In concluding his analysis, Mr Dafaria felt BW LPG would have a first-mover advantage. “According to Drewry’s assumptions of earnings and fuel consumption, it is noteworthy that when taking into account the US$9M upfront capital expenditure, the payback period for a newbuild vessel costing close to US$80M increases by about eight months. This presents a lucrative opportunity, as any earnings beyond that period would enhance the cash flows.
“Also, it would appear that it makes both economic and environmental sense to switch to dual-fuel LPG engines, mainly for young or new mid- to large-sized vessels. BW LPG’s smart decision will give it the early mover advantage which may last for a while, as the other vessels will start making their way into the market at least a year after BW LPG.”
A shift in the market
BW LPG’s ambitious programme is part of an overall shift in the market from oil fuels to gas fuels, according to MAN PrimeServ head of sales, retrofit projects Klaus Dahmcke Rasmussen.
Speaking at Riviera Maritime Media’s LPG: the green pathway demystified webinar, Mr Rasmussen noted that of the roughly 70 newbuilding LPG carriers larger than 2,000 m3, 55 will be built with LPG fuel engines. Among these are three 93,000-m3 LPG carriers ordered in November by Petredec Holdings (Eastern) PTE Ltd from China’s Jiangnan Shipyard that will each be equipped with MAN B&W 6G60ME-LGIP dual-fuel engines.
Mr Rasmussen said there is also potential for conversions well beyond the 12 LPG carriers being retrofitted for BW. “We also know that there’s another 100 of the same vessel type that have been delivered since June 2014. Those would also be potential candidates for future conversions.”
Based an analysis in his presentation, Mr Rasmussen estimates each conversion could yield significant CO2 emissions reductions. “Assuming a vessel like that consumes between 6,500 to 7,500 tonnes of fuel per year,” Mr Rasmussen said, “every time you convert one vessel, you save the world 3,000 tonnes of CO2 emissions.”
From a fueling standpoint, LPG is widely available and competitive with both traditional bunker fuels and alternative fuels when compared on a dollar per gigajoule basis, contended Mr Rasmussen. He said normally LPG follows HFO in terms of pricing, “but recently, we have actually seen that it has almost dropped to the same level as LNG. So, it is a competitive fuel, and it’s a fuel you can get pretty much everywhere.”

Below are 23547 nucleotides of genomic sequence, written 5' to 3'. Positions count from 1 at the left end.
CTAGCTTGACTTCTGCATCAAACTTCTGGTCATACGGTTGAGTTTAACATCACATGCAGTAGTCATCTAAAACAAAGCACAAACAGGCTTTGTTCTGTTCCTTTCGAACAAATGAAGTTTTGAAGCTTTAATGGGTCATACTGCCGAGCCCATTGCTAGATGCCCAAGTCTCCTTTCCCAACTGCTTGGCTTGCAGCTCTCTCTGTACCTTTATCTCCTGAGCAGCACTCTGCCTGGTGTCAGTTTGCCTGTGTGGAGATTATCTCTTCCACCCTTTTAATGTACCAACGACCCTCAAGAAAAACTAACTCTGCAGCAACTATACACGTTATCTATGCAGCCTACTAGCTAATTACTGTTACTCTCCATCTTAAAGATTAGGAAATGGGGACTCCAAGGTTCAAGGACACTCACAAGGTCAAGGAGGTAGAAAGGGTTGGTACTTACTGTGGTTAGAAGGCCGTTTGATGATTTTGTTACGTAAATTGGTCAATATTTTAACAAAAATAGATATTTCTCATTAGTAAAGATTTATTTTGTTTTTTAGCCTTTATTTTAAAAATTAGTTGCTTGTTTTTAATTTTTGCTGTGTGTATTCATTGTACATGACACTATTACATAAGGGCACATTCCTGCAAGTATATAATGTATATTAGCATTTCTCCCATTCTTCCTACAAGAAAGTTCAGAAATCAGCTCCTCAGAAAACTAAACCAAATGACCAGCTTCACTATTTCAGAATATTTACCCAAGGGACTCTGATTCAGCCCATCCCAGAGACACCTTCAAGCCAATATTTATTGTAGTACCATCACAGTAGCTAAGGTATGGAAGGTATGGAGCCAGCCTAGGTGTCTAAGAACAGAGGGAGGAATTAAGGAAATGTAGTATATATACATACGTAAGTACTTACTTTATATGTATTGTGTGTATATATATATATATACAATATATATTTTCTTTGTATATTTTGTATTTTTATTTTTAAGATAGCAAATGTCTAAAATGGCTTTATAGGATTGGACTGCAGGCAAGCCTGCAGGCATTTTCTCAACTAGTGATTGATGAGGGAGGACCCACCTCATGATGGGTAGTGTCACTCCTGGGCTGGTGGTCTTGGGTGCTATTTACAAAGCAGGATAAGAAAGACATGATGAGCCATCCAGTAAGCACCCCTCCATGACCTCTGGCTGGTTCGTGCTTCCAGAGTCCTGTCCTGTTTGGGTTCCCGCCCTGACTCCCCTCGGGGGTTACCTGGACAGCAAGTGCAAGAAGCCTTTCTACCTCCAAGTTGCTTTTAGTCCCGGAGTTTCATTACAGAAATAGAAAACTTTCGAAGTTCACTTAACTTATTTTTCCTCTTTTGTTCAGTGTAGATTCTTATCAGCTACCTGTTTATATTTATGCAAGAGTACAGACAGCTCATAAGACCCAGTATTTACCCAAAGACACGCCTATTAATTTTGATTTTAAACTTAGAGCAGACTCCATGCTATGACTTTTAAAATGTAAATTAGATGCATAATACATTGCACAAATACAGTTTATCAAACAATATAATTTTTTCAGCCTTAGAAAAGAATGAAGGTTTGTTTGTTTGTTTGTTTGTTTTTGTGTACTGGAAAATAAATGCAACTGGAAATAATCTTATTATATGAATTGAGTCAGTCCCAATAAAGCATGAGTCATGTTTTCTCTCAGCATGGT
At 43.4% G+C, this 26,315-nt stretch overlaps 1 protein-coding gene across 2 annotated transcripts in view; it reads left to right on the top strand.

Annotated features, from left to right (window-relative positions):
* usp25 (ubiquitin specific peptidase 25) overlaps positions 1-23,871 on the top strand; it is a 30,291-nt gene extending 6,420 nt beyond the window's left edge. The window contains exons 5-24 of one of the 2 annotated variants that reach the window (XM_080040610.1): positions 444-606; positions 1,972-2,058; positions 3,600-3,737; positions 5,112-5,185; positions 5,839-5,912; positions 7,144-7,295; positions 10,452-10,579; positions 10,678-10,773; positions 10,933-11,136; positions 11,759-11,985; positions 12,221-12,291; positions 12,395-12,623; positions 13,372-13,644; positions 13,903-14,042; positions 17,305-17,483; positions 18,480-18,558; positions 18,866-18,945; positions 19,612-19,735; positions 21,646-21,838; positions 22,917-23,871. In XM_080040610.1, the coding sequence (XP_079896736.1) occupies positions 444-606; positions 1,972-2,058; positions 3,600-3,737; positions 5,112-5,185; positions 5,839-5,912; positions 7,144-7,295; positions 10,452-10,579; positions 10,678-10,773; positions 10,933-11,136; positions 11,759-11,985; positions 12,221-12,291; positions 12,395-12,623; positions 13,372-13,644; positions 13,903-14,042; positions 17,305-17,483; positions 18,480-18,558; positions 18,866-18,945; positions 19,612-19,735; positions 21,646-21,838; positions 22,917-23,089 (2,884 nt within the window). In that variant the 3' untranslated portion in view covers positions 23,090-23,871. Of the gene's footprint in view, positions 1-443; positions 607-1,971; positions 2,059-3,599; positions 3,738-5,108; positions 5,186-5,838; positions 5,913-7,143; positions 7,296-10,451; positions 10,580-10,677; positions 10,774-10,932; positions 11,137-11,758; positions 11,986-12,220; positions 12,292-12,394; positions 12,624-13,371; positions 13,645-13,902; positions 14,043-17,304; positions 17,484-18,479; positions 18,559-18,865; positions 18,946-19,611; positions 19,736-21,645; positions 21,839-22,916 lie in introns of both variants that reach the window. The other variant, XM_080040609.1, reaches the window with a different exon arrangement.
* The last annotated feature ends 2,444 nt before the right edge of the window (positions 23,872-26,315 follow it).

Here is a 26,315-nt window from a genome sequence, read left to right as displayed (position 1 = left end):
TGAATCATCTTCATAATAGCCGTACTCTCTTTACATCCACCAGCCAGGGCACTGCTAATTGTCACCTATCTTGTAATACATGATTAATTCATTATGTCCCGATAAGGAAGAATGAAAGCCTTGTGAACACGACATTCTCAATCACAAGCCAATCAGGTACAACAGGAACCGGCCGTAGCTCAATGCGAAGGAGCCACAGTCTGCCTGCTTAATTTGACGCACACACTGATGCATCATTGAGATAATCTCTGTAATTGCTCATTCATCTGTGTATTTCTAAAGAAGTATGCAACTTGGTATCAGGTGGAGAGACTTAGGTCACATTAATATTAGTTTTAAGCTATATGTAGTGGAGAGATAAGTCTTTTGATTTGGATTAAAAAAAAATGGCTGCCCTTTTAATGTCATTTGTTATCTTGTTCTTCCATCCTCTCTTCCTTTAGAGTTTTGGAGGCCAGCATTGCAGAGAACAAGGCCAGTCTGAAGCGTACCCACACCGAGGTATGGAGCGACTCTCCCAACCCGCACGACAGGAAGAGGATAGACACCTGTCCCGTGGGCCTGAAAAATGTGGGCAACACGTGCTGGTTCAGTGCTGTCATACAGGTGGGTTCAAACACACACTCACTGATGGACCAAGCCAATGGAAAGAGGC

Using LPG as fuel works well for LPG carriers that transport propane and butane as cargo, but
does it make sense for other vessel types? Mr Rasmussen believes it does. “We see especially within crude oil and product tankers that there’s actually quite a number of vessels that could be converted,” he said. “The reason these vessels are candidates is that they already have established ex zones on their deck so they’re familiar with operating flammable fuels and explosive fuels.” He said there are more than 300 tankers that have the same engines as those in BW’s VLGCs, about 200 of which were delivered after 2016.
For newbuildings, he sees panamax and aframax size carriers as promising and LR1 and LR2 products tankers as possible conversion opportunities.
Working with LPG for the last 25 years – including time at sea as a marine engineer on an LPG carrier – Mr Rasmussen believes the environmental benefits of LPG as a marine fuel are too compelling to ignore. “Every time you build new or convert, you save the world for 3,000 tonnes of CO2 per year per vessel. For 150 LPG-fuelled vessels, you develop a 1M tonne LPG market and save the world roughly a half million tonnes of CO2 emissions every year.”
New dual-fuel LPG engine facility
With growing interest in LPG as an alternative fuel, enginebuilders are gearing up to handle an uptick in demand for two-stroke engines. Hyundai Heavy Industries Group is establishing a production facility to manufacture dual-fuel engines for the market.
A licensee of MAN Energy Solutions, the engine and machinery division of South Korea’s Hyundai Heavy Industries (HHI) has recently built a new facility to assemble and test parts of the two-stroke LPG dual-fuel engine (ME-LGIP). The engine and machinery division began mass production, starting with Hyundai Mipo Shipbuilding’s 7,159-kW engine and the installation of the LPG gas supply unit for gas operation.
At the end of October, HHI applied a newly developed shaft generator to a 22,371 kW engine. In combination with the LPG dual-fuel engine, the shaft generator produces electricity from the shaft, reducing fuel costs compared to separate engines for power generation. HHI said the product is designed to be integrated into the front of the engine, reducing the space requirements by more than 40% compared to existing products.